Decreased Δψm results in changes in the inner mitochondrial membrane function accompanied by an increase in outer membrane permeability, leading to the release of soluble intermembrane proteins that promote cell death into the cytosol (43), including cytochrome c (59, 60), HtrA2/Omi (61, 62, 63), Smac/DIABLO (64, 65), and AIF (66, 67). Cytochrome c forms a multimeric complex with Apaf-1 in an ATP-requiring reaction, subsequently recruiting caspase-9, followed by activation of caspase-9 and activation of downstream caspases (68, 69). Several members of the IAP family including XIAP, c-IAP1, and c-IAP2 are potent direct inhibitors of caspases-3, -7 and -9 thereby blocking enzymatic activity, XIAP being the most potent (70). Mitochondrial release of HtrA2/Omi (61, 62, 63) or Smac/DIABLO (64, 65) destabilizes these complexes, leading to the quenching of the caspase-inhibitory function of IAPs. Furthermore, the apoptosis-inducing-factor AIF may play a role in caspase-independent cell death (43, 67) and activate DNases (71). In RKO cells, rottlerin treatment, either alone or in combination with TRAIL, caused the release of cytochrome c, HtrA2/Omi, Smac/DIABLO, and AIF into the cytosol. XIAP was also down-regulated, and apoptosis was significantly enhanced only when rottlerin and TRAIL were combined, apoptosis occurring as early as 8 h after the initiation of TRAIL treatment. This appeared to be mediated by activation of a classic type II signaling pathway after release of proapoptotic factors with subsequent activation of caspases-8, -9, and -3 and cleavage of Bid. Cell death induced by rottlerin alone was not detected until considerably later (48 h; data not shown). The induction of apoptosis in RKO cells induced by rottlerin in combination with TRAIL could be completely inhibited by the caspase inhibitors z-VAD-fmk and z-DEVD-fmk. Further evidence of apoptosis induced by rottlerin + TRAIL requiring mitochondrial involvement was demonstrated in the HT29 isogenic cell line HT29Bcl-2, in which overexpression of Bcl-2 inhibited TRAIL-induced apoptosis in both the absence and the presence of rottlerin, consistent with the effect of Bcl-2 in inhibiting apoptosis induced by mitochondrial uncoupling (72). In addition, the release of cytochrome c, HtrA2/Omi, Smac/DIABLO, and AIF into the cytosol, and reduced expression of the IAP protein c-IAP1 (but not XIAP) occurred only when TRAIL and rottlerin were combined, and these effects were also inhibited in the presence of Bcl-2 overexpression.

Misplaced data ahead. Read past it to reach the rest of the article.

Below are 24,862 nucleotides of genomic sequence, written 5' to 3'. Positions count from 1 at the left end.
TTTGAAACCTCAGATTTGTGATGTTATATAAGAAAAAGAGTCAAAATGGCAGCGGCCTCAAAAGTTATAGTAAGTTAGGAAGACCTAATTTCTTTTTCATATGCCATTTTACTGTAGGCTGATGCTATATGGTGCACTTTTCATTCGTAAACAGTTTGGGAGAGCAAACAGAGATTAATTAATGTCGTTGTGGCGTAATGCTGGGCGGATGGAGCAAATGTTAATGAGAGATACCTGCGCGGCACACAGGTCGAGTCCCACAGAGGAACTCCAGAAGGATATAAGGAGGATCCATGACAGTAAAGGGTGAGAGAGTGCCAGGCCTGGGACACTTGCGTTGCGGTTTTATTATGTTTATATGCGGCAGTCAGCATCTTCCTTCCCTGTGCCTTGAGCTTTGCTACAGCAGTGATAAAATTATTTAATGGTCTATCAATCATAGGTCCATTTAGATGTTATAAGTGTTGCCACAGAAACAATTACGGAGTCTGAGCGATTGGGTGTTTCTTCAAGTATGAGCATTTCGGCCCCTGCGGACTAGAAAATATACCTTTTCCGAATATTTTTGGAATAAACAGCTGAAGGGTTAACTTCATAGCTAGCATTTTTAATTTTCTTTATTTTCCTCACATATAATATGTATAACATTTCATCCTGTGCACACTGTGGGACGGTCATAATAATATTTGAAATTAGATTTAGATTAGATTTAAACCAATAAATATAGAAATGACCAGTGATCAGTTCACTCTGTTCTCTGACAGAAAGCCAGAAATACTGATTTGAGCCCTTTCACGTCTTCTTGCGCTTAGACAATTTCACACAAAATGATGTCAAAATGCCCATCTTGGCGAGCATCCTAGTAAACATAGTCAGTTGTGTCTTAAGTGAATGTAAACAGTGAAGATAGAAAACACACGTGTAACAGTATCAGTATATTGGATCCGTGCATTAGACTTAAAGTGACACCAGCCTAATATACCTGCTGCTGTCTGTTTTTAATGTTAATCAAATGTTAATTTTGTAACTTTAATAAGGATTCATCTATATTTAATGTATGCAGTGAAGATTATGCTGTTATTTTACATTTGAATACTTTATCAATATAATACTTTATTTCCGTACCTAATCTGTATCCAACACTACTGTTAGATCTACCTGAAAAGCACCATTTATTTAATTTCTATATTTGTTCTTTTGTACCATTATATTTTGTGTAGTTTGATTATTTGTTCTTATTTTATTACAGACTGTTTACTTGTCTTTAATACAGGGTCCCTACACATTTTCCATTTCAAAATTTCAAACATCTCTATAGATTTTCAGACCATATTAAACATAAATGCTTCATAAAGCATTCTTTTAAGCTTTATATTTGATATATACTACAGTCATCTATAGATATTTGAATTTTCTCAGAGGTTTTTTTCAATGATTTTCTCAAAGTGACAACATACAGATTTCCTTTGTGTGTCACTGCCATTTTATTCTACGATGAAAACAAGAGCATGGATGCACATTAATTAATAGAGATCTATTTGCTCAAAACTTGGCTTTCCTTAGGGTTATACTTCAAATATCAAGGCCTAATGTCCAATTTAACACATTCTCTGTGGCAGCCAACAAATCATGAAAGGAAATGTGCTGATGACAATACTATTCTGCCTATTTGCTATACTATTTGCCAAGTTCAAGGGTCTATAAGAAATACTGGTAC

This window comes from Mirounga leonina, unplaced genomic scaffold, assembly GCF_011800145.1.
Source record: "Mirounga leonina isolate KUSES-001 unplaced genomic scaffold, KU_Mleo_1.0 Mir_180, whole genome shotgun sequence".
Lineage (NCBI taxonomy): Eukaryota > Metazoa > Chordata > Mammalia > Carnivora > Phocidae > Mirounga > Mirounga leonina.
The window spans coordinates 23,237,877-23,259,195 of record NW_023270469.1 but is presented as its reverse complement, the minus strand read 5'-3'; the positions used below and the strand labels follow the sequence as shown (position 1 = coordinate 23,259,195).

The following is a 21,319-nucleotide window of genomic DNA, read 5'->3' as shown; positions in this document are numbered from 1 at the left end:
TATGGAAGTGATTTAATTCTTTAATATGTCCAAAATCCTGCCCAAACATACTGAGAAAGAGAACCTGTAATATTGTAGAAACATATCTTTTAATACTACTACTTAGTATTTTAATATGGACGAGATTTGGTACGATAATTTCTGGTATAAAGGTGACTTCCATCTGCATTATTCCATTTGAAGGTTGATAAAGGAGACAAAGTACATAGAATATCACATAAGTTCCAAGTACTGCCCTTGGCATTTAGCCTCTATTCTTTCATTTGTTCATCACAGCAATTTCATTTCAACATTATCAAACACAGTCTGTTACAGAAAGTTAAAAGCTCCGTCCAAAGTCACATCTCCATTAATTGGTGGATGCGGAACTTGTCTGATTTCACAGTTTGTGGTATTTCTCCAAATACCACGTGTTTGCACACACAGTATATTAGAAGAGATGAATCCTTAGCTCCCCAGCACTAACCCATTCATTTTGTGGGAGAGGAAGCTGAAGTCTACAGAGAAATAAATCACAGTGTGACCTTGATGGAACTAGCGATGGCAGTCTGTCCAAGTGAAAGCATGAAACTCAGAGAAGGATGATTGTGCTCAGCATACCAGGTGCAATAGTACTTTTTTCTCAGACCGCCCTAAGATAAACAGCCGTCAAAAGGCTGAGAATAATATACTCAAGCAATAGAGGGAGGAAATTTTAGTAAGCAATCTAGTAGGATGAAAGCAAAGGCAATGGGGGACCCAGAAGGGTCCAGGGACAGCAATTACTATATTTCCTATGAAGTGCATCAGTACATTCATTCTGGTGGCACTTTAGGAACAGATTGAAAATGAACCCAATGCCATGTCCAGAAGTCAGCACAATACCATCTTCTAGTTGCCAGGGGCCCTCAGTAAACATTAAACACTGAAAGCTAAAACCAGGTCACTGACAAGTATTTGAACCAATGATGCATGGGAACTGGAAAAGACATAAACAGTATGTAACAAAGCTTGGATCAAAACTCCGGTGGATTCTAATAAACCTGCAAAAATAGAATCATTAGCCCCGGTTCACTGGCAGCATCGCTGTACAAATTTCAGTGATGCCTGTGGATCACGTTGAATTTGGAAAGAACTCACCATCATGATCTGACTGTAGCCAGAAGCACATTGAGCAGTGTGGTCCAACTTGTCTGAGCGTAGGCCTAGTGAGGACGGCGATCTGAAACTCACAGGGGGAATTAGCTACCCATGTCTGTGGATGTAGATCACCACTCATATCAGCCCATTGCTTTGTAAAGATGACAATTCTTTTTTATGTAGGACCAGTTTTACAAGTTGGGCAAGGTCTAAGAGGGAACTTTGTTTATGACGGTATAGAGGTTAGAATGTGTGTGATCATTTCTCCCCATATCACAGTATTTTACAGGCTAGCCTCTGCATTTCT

In summary, we have demonstrated that rottlerin is effective in sensitizing human colon carcinoma cell lines to TRAIL-induced apoptosis via direct effects at the level of the mitochondria, prevented by inhibitors of caspase activation, and inhibited by Bcl-2, independent of its effects as an inhibitor of the novel PKC isoform PKCδ. The finding that TRAIL resistance can be overcome by initially inducing changes in the Δψm in TRAIL-resistant cells followed by administration of TRAIL suggests that the mitochondria may constitute an important target in sensitizing human colon carcinoma cells to therapeutic approaches involving cytotoxic ligands of the TNF family. Additional studies on the relationship between loss in Δψm and events leading to the induction of apoptosis, therefore, appear warranted.
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Supported by NIH Awards CA 32613 and CA 21765 and by the American Lebanese Syrian Associated Charities
The abbreviations used are: TNF, tumor necrosis factor; TRAIL, TNF-related apo-ptosis-inducing ligand; TNFR, TNF receptor; DISC, death-inducing signaling complex; PKC, protein kinase C; PMA, phorbol myristate acetate; GFP, green fluorescence protein; FACS, fluorescence-activated cell sorting; MOI, multiplicity/multiplicities of infection; Δψm, mitochondrial membrane potential; IAP, inhibitor of apoptosis protein; dFBS, dialyzed fetal bovine serum.